• Space Wizard scans your disk drives (even floppies and Zip disks) and lists files that may be likely candidates for deletion based on the dates they were last accessed. I had always wondered how much disk space was allocated to various applications resident on my system, especially under Windows95, but until now I didn't have a "clean" way to find out – I didn't know what programs used them and when they were last used. Space Wizard showed that I had 20.6 MB tied up with old Netscape cache files and some other programs. When I clicked "delete" Space Wizard did just that, and a window popped up to remind me that UnErase Wizard would restore the files. Since the file deletion was accidental on my part, a simple mouse-click had all the deleted files restored in just a second or two. I was then able to selectively delete the files I deemed unnecessary. As time goes by, I will be relying heavily on the "last-used date" to rid my system of old programs and old files. 
  • Speed Disk examines the system's drives for wasted space, and makes a recommendation for the type of defragmentation that may be necessary, if any. In my case, three drives were pretty messy, and Speed Disk reorganized the files in a more logical and efficient manner. (Fragmentation occurs as your programs add and delete files during the normal course of using your computer. "Defragging" is just a part of normal housekeeping on any computer.) It also seemed to me that Speed Disk was faster at its job than the Windows 95 defrag program, Disk Defragmenter. 
  • Norton Protection is a "recycle bin" for the Windows 95 Recycle Bin. Protection detects deleted files that Windows 95 does not – such as DOS files.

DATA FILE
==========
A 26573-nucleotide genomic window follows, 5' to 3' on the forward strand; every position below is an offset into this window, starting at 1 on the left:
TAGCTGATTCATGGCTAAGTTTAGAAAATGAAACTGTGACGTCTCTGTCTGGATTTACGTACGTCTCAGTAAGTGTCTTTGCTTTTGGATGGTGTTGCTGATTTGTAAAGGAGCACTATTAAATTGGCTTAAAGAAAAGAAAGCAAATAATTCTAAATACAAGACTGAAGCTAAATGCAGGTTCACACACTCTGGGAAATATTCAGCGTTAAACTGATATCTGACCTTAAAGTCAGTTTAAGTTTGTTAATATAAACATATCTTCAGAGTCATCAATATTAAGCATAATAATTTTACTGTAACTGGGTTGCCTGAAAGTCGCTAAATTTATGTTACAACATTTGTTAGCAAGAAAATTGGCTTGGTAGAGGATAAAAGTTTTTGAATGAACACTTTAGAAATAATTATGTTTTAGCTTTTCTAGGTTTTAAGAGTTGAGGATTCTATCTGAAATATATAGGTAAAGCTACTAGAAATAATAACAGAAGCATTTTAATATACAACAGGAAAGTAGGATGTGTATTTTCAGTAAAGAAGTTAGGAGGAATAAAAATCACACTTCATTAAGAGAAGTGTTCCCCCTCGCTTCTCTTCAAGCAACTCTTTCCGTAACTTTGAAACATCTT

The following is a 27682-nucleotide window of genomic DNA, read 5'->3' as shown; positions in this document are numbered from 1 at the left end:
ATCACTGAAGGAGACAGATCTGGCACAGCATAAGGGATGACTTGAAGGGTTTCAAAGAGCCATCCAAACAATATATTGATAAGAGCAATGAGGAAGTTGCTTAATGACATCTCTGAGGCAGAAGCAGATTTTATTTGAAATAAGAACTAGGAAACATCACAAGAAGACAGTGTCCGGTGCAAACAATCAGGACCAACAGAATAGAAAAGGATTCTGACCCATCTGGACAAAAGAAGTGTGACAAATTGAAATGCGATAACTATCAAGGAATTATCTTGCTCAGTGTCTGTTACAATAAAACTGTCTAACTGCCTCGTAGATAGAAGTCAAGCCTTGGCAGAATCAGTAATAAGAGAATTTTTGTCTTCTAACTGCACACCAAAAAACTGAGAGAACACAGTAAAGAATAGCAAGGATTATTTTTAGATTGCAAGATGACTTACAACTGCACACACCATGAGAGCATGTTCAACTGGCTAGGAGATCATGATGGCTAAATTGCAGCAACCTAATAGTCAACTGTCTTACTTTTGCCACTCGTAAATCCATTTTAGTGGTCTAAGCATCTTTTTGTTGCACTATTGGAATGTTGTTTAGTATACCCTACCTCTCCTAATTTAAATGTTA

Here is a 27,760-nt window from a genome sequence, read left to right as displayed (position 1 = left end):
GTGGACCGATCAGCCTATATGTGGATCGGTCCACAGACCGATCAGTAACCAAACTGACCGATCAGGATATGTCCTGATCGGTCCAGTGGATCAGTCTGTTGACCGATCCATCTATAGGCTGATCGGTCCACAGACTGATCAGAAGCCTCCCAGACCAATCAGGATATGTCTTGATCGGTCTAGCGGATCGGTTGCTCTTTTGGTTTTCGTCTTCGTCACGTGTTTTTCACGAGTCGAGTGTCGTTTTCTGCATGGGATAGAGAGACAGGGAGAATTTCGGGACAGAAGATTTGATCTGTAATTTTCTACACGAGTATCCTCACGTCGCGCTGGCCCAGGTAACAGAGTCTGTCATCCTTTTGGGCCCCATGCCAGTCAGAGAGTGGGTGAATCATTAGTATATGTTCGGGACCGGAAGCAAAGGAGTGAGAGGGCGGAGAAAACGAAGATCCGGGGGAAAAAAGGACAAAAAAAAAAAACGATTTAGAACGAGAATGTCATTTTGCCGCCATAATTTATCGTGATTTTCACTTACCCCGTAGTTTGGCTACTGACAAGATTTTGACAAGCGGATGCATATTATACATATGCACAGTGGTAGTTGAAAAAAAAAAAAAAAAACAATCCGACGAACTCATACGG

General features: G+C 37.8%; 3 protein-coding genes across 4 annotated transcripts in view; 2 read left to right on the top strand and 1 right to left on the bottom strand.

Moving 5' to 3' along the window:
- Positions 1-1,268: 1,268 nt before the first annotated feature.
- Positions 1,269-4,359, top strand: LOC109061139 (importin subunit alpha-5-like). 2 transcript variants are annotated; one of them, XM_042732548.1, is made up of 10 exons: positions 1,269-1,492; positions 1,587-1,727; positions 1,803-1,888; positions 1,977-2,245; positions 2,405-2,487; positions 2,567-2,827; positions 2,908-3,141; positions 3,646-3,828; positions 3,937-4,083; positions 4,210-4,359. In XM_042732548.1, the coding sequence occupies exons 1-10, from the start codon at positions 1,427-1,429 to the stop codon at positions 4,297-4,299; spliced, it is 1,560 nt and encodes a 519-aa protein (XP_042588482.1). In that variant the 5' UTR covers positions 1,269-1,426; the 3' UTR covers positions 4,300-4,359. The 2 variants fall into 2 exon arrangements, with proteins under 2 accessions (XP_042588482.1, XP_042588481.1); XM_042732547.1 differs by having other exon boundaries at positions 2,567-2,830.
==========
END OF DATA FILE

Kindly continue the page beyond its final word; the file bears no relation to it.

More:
• System Information tells you everything you ever thought you wanted to know about the components installed in your computer. There is more detail offered by this program than any I have used in the past. System Information provides common device information, as well as hard-to-find details, about every area of your computer. It also allows you to benchmark system and drive speeds for comparison with similar components on other standard computers. 
  • Image is a utility that is essential for recovering data within the system, such as deleted files or data from accidentally formatted disks. Image saves the boot record, file allocation tables (FATs), and root directory information to a special file. Image can run in the background or you can invoke it at will. I chose to leave it running all the time. UnErase Wizard and UnFormat use the data that Image stores. 

  • Norton Companion is a wonderful tool! It is an on-line multimedia "partner" that describes the features of Norton Utilities and how to use them. It also is an electronic "instructor" that tells you in adequate detail how your computer stores and processes information. The Norton Disk Companion takes you on an audio/visual tour of the logical and physical organization of your disk storage systems: floppies, hard drives and CD-ROMs. The Norton Memory Companion explains the various memory components and how to manage them. I found the Companions to be most informative, and think they would be helpful to all computer users, both new and more experienced. The explanations are quite clear, very easy to understand and a great way to take some of the mystery out of "what really goes on inside that box."